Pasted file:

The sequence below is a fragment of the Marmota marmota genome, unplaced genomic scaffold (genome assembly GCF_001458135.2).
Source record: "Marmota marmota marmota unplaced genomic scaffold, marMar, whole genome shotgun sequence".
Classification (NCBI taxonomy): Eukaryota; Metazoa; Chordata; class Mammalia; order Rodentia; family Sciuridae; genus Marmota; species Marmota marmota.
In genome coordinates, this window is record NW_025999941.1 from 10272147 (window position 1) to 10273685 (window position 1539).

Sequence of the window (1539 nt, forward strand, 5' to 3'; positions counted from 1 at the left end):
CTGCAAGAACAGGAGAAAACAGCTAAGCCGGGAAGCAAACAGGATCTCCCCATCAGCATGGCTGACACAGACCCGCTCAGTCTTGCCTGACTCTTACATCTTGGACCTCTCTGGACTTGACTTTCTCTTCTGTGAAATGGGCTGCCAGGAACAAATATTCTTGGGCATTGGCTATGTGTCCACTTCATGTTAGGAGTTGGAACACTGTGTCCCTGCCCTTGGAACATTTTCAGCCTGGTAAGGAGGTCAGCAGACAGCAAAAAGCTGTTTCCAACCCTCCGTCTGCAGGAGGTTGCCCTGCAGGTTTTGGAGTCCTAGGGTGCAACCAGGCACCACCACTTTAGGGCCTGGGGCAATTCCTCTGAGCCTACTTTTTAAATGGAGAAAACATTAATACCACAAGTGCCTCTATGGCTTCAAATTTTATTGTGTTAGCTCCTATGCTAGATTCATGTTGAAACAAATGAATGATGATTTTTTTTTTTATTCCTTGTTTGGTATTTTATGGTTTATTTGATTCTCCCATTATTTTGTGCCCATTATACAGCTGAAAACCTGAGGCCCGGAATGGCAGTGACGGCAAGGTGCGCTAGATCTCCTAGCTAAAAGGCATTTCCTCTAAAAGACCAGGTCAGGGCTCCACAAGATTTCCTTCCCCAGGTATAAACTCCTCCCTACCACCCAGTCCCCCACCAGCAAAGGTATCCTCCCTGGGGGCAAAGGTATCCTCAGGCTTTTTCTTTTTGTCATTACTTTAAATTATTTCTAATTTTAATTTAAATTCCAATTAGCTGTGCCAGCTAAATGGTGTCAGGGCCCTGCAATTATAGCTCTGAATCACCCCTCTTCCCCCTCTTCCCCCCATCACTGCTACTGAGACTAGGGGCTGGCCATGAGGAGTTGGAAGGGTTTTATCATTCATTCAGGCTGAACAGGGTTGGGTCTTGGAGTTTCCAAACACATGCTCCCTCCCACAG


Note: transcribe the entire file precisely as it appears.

The sequence below is a fragment of the Marmota marmota genome, unplaced genomic scaffold (genome assembly GCF_001458135.2).
Source record: "Marmota marmota marmota unplaced genomic scaffold, marMar, whole genome shotgun sequence".
Classification (NCBI taxonomy): Eukaryota; Metazoa; Chordata; class Mammalia; order Rodentia; family Sciuridae; genus Marmota; species Marmota marmota.
In genome coordinates, this window is record NW_025999941.1 from 10272147 (window position 1) to 10273685 (window position 1539).

Sequence of the window (1539 nt, forward strand, 5' to 3'; positions counted from 1 at the left end):
CTGCAAGAACAGGAGAAAACAGCTAAGCCGGGAAGCAAACAGGATCTCCCCATCAGCATGGCTGACACAGACCCGCTCAGTCTTGCCTGACTCTTACATCTTGGACCTCTCTGGACTTGACTTTCTCTTCTGTGAAATGGGCTGCCAGGAACAAATATTCTTGGGCATTGGCTATGTGTCCACTTCATGTTAGGAGTTGGAACACTGTGTCCCTGCCCTTGGAACATTTTCAGCCTGGTAAGGAGGTCAGCAGACAGCAAAAAGCTGTTTCCAACCCTCCGTCTGCAGGAGGTTGCCCTGCAGGTTTTGGAGTCCTAGGGTGCAACCAGGCACCACCACTTTAGGGCCTGGGGCAATTCCTCTGAGCCTACTTTTTAAATGGAGAAAACATTAATACCACAAGTGCCTCTATGGCTTCAAATTTTATTGTGTTAGCTCCTATGCTAGATTCATGTTGAAACAAATGAATGATGATTTTTTTTTTTATTCCTTGTTTGGTATTTTATGGTTTATTTGATTCTCCCATTATTTTGTGCCCATTATACAGCTGAAAACCTGAGGCCCGGAATGGCAGTGACGGCAAGGTGCGCTAGATCTCCTAGCTAAAAGGCATTTCCTCTAAAAGACCAGGTCAGGGCTCCACAAGATTTCCTTCCCCAGGTATAAACTCCTCCCTACCACCCAGTCCCCCACCAGCAAAGGTATCCTCCCTGGGGGCAAAGGTATCCTCAGGCTTTTTCTTTTTGTCATTACTTTAAATTATTTCTAATTTTAATTTAAATTCCAATTAGCTGTGCCAGCTAAATGGTGTCAGGGCCCTGCAATTATAGCTCTGAATCACCCCTCTTCCCCCTCTTCCCCCCATCACTGCTACTGAGACTAGGGGCTGGCCATGAGGAGTTGGAAGGGTTTTATCATTCATTCAGGCTGAACAGGGTTGGGTCTTGGAGTTTCCAAACACATGCTCCCTCCCACAG